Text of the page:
Initially, I felt adrift. This was not my usual MO. Rather than run off to complete a chore after work, I took to walking my dog. Not just for him to do his business, but for me to unwind and relax. I found myself not worrying about the time. Chatting with neighbors (six-feet apart, of course) became a new past time.
In good weather, I would sit with a cup of tea on my deck. Doing nothing. Just looking at nature, allowing my mind to drift. Rather than planning the next activity I needed to accomplish, I found myself quiet, calm, and content.
Don’t get me wrong, I, like the rest of the world, was stressed by what was happening around us.
Concerned and frightened by the coronavirus, worried about our nation’s economic future, and later in the spring, the social unrest that erupted. I grieved for friends who lost loved ones to the disease. I desperately missed seeing my family and friends, socializing, and getting together.
However, I was one of the fortunate ones, having an online business that continued to thrive and kept my workdays busy. My children navigated the changes in their employment and were fine for the time being. And by the end of the spring, my husband was re-opening his dental practice.
As for my personal life—well, I was actually less stressed than pre-pandemic. With less stuff to get done, I have allowed myself the luxury of sleeping in a bit later. I linger over morning coffee. When I chat on the phone or see my family on FaceTime, I no longer rush to get off and go on to the next scheduled activity.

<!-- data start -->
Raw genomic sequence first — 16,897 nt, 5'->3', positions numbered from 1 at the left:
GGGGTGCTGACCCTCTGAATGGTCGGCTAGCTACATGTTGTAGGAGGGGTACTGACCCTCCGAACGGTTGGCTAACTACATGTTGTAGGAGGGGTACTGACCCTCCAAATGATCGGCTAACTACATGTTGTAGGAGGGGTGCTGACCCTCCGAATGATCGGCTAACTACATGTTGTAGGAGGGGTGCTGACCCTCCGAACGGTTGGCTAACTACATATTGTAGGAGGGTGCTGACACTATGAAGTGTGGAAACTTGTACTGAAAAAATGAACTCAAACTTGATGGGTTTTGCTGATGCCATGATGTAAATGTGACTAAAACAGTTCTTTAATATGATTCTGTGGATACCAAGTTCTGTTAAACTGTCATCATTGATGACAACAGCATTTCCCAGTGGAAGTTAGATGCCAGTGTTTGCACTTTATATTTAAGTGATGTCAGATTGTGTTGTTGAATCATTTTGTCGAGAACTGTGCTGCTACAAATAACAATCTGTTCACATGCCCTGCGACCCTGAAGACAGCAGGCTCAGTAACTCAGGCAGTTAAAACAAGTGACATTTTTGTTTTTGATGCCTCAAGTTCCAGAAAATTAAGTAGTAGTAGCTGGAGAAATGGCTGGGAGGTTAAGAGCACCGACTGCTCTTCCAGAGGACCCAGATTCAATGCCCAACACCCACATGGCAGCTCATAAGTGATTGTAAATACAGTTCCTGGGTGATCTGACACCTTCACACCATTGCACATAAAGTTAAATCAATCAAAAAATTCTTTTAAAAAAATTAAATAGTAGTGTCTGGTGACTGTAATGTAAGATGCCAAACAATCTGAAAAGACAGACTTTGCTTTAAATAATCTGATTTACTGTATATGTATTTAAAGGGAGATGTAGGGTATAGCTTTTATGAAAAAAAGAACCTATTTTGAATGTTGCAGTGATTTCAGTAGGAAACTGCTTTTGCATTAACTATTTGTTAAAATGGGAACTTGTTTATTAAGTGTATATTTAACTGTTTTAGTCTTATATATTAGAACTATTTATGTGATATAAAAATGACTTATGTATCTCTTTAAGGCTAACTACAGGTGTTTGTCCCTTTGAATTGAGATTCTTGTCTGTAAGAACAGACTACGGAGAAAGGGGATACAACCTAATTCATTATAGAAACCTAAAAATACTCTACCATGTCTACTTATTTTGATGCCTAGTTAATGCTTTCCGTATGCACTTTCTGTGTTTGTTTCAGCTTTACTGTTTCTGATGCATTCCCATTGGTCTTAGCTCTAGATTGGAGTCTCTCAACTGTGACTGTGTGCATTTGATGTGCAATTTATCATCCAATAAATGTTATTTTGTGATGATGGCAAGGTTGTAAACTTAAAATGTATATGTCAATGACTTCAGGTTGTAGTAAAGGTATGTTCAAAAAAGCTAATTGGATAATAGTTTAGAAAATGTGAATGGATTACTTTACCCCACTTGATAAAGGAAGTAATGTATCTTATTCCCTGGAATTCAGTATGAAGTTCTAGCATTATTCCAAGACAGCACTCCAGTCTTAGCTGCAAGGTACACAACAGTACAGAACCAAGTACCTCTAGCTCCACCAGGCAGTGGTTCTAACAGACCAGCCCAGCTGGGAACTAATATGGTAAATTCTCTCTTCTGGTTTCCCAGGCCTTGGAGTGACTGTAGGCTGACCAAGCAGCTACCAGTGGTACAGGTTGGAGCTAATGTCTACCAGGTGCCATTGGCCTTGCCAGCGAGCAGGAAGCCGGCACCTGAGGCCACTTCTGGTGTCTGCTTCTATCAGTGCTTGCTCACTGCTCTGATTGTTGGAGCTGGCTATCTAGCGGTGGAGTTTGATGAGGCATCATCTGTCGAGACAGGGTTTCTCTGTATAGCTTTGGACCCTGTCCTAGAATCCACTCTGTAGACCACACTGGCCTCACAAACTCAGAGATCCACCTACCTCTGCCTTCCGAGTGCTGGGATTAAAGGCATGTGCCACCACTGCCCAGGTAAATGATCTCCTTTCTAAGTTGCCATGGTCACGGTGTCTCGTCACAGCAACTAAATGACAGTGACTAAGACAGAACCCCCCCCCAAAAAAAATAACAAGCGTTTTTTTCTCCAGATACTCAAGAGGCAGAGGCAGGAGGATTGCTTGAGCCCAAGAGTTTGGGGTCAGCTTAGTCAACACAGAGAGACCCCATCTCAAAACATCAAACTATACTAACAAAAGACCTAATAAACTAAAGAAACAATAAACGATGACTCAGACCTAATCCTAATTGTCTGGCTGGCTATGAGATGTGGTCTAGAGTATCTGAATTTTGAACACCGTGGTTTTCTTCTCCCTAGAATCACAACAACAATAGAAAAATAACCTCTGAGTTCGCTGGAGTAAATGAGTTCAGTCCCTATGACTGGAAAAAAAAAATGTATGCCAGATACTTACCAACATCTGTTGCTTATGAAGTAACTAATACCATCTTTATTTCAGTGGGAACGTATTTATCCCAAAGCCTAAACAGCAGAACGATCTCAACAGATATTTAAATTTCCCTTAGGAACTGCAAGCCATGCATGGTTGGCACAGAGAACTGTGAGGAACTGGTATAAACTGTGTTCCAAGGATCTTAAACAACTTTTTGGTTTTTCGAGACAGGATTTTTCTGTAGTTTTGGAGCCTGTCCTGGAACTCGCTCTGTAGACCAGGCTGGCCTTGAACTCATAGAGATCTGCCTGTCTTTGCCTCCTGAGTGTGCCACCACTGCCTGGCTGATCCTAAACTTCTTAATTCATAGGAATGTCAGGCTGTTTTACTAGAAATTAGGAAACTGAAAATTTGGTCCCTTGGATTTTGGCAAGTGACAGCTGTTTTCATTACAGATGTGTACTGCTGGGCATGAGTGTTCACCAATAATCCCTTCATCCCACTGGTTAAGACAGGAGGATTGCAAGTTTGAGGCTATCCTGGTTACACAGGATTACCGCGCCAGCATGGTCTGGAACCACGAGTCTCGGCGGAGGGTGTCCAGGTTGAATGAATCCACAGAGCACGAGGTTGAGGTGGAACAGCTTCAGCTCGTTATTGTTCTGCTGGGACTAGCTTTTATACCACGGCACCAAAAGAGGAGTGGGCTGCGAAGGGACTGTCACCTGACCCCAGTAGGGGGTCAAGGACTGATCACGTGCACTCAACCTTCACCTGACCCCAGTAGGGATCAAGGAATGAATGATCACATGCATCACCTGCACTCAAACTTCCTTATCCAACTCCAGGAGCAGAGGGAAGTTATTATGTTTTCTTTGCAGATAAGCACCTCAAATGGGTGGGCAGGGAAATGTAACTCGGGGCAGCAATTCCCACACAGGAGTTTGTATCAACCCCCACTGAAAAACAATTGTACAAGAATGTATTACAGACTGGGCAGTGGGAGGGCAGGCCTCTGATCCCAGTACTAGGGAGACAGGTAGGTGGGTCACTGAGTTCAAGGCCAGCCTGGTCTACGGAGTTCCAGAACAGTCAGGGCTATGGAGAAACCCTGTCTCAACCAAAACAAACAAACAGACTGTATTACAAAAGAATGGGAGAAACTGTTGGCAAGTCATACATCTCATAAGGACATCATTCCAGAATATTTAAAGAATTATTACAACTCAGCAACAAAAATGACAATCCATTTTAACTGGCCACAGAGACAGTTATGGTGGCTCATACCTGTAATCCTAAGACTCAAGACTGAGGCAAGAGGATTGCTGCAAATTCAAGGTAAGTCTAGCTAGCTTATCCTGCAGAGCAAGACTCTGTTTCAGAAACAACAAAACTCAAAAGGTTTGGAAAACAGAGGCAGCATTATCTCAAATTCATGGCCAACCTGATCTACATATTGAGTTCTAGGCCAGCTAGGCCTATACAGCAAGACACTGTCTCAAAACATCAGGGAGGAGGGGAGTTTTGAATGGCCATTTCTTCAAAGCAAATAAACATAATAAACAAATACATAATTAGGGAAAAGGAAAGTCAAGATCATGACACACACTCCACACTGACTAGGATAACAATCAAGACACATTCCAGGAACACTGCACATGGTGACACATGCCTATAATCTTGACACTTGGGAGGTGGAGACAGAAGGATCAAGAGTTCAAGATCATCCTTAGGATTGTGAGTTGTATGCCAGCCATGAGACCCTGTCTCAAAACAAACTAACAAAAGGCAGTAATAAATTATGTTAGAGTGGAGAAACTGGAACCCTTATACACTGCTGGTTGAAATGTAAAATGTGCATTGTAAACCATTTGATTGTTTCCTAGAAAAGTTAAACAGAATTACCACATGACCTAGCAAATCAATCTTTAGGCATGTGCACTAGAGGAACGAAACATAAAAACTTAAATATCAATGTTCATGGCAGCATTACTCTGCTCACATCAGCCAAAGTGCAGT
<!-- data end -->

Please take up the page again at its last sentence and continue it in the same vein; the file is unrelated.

Without realizing it, I had discovered that “being” was just as meaningful as “doing.” And equally OK.
Despite the world turning upside down, I have learned an incredibly valuable lesson. I learned to find contentment in just being. I learned to be more mindful of my thoughts and my surroundings. I learned to be OK with not planning and not being able to predict the future.
Like everyone else, I wish this virus was behind us. I pray for a vaccine to be discovered and quickly administered to all. I brace myself for the up and downs of the economic recovery and look forward to greater stability in our social and political world.
For the time being, I will enjoy the new ways I have found to socialize and stay connected. Zoom cocktail parties, socially-distant walks with friends, daily FaceTime calls with my far-away family. I even celebrated my birthday with a six-foot table set up on my driveway!
I will stay optimistic that my daughter will have the wedding she has been dreaming about. I will look forward to when I can travel again. And I suppose I’ll go back to shopping in stores one day rather than ordering everything online.
But for now, I will continue with this new way of being. And when life returns to that crazy, busy, running, and planning, I will make sure to schedule for some time to just “be.” It is a lesson I want to hold on to.
So what about you? Did you shift the way you approach your days? Have you learned a lesson or two you want to hold on to once this pandemic is behind us?
So positive and true. There are days that this just being makes me very sad and lonely, but mostly, it is a lesson to breathe. the not knowing when we will have fuller lives, see our distant relatives in flesh, visit with parents and children and grandchildren without dread that we are “breaking the rules'” that does get in the way of the slow down. xo and Happy distant Birthday
I hear you, Laurie! It is definitely hard and requires practice. I too, at times get very sad, missing family more than anything. However, since we don’t know how long this will all go on, it helps to be OK with just being. Thanks for the birthday wishes! It was an unusual one, to say the least, but I was content. ;o)